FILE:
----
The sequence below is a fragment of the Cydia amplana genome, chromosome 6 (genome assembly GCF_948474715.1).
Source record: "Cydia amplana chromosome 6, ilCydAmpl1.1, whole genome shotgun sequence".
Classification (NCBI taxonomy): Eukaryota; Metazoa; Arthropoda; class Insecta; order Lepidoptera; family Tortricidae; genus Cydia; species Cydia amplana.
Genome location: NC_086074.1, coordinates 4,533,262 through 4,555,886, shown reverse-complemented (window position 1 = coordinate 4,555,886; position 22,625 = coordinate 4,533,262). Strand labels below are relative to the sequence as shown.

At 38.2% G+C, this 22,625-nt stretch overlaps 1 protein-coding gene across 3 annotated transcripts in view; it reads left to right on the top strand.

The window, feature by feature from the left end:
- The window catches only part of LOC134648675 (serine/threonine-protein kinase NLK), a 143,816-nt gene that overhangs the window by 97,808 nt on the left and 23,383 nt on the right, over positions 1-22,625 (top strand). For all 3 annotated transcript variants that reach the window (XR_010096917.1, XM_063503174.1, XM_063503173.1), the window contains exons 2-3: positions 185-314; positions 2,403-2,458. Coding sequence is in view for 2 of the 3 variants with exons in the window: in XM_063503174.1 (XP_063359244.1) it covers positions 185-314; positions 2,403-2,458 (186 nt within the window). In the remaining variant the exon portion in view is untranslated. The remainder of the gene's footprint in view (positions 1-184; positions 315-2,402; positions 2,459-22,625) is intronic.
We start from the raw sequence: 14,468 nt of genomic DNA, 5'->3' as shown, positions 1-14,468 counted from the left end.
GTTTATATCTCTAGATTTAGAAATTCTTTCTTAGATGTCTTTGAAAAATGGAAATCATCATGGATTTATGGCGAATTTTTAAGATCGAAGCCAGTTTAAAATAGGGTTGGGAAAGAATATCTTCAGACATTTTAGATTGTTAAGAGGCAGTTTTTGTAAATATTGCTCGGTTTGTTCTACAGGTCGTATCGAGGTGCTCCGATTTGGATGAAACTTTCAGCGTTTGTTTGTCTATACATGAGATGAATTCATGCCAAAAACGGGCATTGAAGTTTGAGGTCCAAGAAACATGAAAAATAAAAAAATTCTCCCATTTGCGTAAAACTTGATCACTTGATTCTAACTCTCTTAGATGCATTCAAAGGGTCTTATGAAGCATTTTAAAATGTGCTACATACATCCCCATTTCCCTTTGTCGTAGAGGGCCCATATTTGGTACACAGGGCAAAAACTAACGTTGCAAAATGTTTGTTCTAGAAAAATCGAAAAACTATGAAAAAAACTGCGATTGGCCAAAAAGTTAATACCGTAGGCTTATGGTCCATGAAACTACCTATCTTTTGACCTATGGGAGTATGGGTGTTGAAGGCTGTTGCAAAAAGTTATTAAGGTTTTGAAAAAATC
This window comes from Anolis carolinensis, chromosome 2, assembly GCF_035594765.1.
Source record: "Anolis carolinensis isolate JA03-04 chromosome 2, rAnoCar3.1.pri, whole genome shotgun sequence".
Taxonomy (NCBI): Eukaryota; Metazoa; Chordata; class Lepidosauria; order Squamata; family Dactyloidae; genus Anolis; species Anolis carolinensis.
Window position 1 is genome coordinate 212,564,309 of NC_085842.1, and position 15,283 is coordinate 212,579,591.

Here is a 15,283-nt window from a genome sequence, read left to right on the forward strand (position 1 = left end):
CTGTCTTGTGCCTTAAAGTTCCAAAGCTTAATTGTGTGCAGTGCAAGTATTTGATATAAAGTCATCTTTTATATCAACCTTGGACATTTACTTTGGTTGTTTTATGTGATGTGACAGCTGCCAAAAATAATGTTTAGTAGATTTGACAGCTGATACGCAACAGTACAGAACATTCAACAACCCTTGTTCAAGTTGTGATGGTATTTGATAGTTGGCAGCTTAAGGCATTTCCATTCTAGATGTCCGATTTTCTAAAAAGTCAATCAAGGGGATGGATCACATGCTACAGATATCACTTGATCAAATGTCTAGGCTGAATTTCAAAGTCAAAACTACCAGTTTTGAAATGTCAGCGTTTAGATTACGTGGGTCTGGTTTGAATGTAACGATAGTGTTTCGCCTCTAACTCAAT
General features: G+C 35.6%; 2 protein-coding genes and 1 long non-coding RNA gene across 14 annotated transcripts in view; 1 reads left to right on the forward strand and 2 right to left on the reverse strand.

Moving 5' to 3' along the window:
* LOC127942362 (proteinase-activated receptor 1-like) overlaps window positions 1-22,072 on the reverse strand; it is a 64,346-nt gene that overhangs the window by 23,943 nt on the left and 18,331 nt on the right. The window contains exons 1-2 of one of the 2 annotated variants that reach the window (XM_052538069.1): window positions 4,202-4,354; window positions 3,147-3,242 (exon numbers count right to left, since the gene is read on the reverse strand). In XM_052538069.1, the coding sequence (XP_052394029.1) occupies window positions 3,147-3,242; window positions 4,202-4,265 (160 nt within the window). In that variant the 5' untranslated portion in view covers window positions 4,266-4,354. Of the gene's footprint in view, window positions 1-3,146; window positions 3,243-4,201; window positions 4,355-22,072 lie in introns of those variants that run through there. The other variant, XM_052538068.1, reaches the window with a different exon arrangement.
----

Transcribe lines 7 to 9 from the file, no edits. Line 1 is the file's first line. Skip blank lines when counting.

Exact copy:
- The window catches only part of LOC134648675 (serine/threonine-protein kinase NLK), a 143,816-nt gene that overhangs the window by 97,808 nt on the left and 23,383 nt on the right, over positions 1-22,625 (top strand). For all 3 annotated transcript variants that reach the window (XR_010096917.1, XM_063503174.1, XM_063503173.1), the window contains exons 2-3: positions 185-314; positions 2,403-2,458. Coding sequence is in view for 2 of the 3 variants with exons in the window: in XM_063503174.1 (XP_063359244.1) it covers positions 185-314; positions 2,403-2,458 (186 nt within the window). In the remaining variant the exon portion in view is untranslated. The remainder of the gene's footprint in view (positions 1-184; positions 315-2,402; positions 2,459-22,625) is intronic.
We start from the raw sequence: 14,468 nt of genomic DNA, 5'->3' as shown, positions 1-14,468 counted from the left end.
GTTTATATCTCTAGATTTAGAAATTCTTTCTTAGATGTCTTTGAAAAATGGAAATCATCATGGATTTATGGCGAATTTTTAAGATCGAAGCCAGTTTAAAATAGGGTTGGGAAAGAATATCTTCAGACATTTTAGATTGTTAAGAGGCAGTTTTTGTAAATATTGCTCGGTTTGTTCTACAGGTCGTATCGAGGTGCTCCGATTTGGATGAAACTTTCAGCGTTTGTTTGTCTATACATGAGATGAATTCATGCCAAAAACGGGCATTGAAGTTTGAGGTCCAAGAAACATGAAAAATAAAAAAATTCTCCCATTTGCGTAAAACTTGATCACTTGATTCTAACTCTCTTAGATGCATTCAAAGGGTCTTATGAAGCATTTTAAAATGTGCTACATACATCCCCATTTCCCTTTGTCGTAGAGGGCCCATATTTGGTACACAGGGCAAAAACTAACGTTGCAAAATGTTTGTTCTAGAAAAATCGAAAAACTATGAAAAAAACTGCGATTGGCCAAAAAGTTAATACCGTAGGCTTATGGTCCATGAAACTACCTATCTTTTGACCTATGGGAGTATGGGTGTTGAAGGCTGTTGCAAAAAGTTATTAAGGTTTTGAAAAAATC